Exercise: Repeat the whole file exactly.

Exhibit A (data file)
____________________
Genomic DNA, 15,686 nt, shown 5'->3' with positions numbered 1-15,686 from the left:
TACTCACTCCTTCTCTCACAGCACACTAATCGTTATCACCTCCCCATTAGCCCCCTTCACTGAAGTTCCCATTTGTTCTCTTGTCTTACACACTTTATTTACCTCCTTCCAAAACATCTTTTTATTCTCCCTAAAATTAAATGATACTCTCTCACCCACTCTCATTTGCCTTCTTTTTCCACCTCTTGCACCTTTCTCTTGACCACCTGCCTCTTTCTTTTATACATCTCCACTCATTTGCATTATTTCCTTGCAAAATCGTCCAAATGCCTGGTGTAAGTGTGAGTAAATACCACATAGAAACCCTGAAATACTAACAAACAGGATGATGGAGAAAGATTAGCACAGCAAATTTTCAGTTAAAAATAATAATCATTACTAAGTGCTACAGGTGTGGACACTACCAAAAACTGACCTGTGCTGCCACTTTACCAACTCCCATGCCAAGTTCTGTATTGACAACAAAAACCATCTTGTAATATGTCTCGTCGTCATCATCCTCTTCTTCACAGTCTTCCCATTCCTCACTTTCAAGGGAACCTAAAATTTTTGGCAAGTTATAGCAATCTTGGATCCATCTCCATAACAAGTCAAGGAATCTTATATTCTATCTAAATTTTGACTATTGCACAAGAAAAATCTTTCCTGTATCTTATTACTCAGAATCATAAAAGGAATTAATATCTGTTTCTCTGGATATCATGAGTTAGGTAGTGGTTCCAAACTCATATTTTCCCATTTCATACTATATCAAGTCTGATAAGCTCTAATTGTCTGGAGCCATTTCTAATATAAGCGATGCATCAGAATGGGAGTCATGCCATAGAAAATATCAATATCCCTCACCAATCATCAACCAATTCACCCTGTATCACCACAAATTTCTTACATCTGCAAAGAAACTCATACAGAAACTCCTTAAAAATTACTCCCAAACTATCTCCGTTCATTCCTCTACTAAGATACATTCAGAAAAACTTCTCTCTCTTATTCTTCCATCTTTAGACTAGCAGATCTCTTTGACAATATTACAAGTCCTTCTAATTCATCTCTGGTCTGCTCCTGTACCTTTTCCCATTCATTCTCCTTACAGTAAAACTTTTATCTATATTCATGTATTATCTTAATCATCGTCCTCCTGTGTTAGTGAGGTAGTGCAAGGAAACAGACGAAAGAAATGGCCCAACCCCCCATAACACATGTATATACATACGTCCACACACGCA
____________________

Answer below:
Genomic DNA, 15,686 nt, shown 5'->3' with positions numbered 1-15,686 from the left:
TACTCACTCCTTCTCTCACAGCACACTAATCGTTATCACCTCCCCATTAGCCCCCTTCACTGAAGTTCCCATTTGTTCTCTTGTCTTACACACTTTATTTACCTCCTTCCAAAACATCTTTTTATTCTCCCTAAAATTAAATGATACTCTCTCACCCACTCTCATTTGCCTTCTTTTTCCACCTCTTGCACCTTTCTCTTGACCACCTGCCTCTTTCTTTTATACATCTCCACTCATTTGCATTATTTCCTTGCAAAATCGTCCAAATGCCTGGTGTAAGTGTGAGTAAATACCACATAGAAACCCTGAAATACTAACAAACAGGATGATGGAGAAAGATTAGCACAGCAAATTTTCAGTTAAAAATAATAATCATTACTAAGTGCTACAGGTGTGGACACTACCAAAAACTGACCTGTGCTGCCACTTTACCAACTCCCATGCCAAGTTCTGTATTGACAACAAAAACCATCTTGTAATATGTCTCGTCGTCATCATCCTCTTCTTCACAGTCTTCCCATTCCTCACTTTCAAGGGAACCTAAAATTTTTGGCAAGTTATAGCAATCTTGGATCCATCTCCATAACAAGTCAAGGAATCTTATATTCTATCTAAATTTTGACTATTGCACAAGAAAAATCTTTCCTGTATCTTATTACTCAGAATCATAAAAGGAATTAATATCTGTTTCTCTGGATATCATGAGTTAGGTAGTGGTTCCAAACTCATATTTTCCCATTTCATACTATATCAAGTCTGATAAGCTCTAATTGTCTGGAGCCATTTCTAATATAAGCGATGCATCAGAATGGGAGTCATGCCATAGAAAATATCAATATCCCTCACCAATCATCAACCAATTCACCCTGTATCACCACAAATTTCTTACATCTGCAAAGAAACTCATACAGAAACTCCTTAAAAATTACTCCCAAACTATCTCCGTTCATTCCTCTACTAAGATACATTCAGAAAAACTTCTCTCTCTTATTCTTCCATCTTTAGACTAGCAGATCTCTTTGACAATATTACAAGTCCTTCTAATTCATCTCTGGTCTGCTCCTGTACCTTTTCCCATTCATTCTCCTTACAGTAAAACTTTTATCTATATTCATGTATTATCTTAATCATCGTCCTCCTGTGTTAGTGAGGTAGTGCAAGGAAACAGACGAAAGAAATGGCCCAACCCCCCATAACACATGTATATACATACGTCCACACACGCA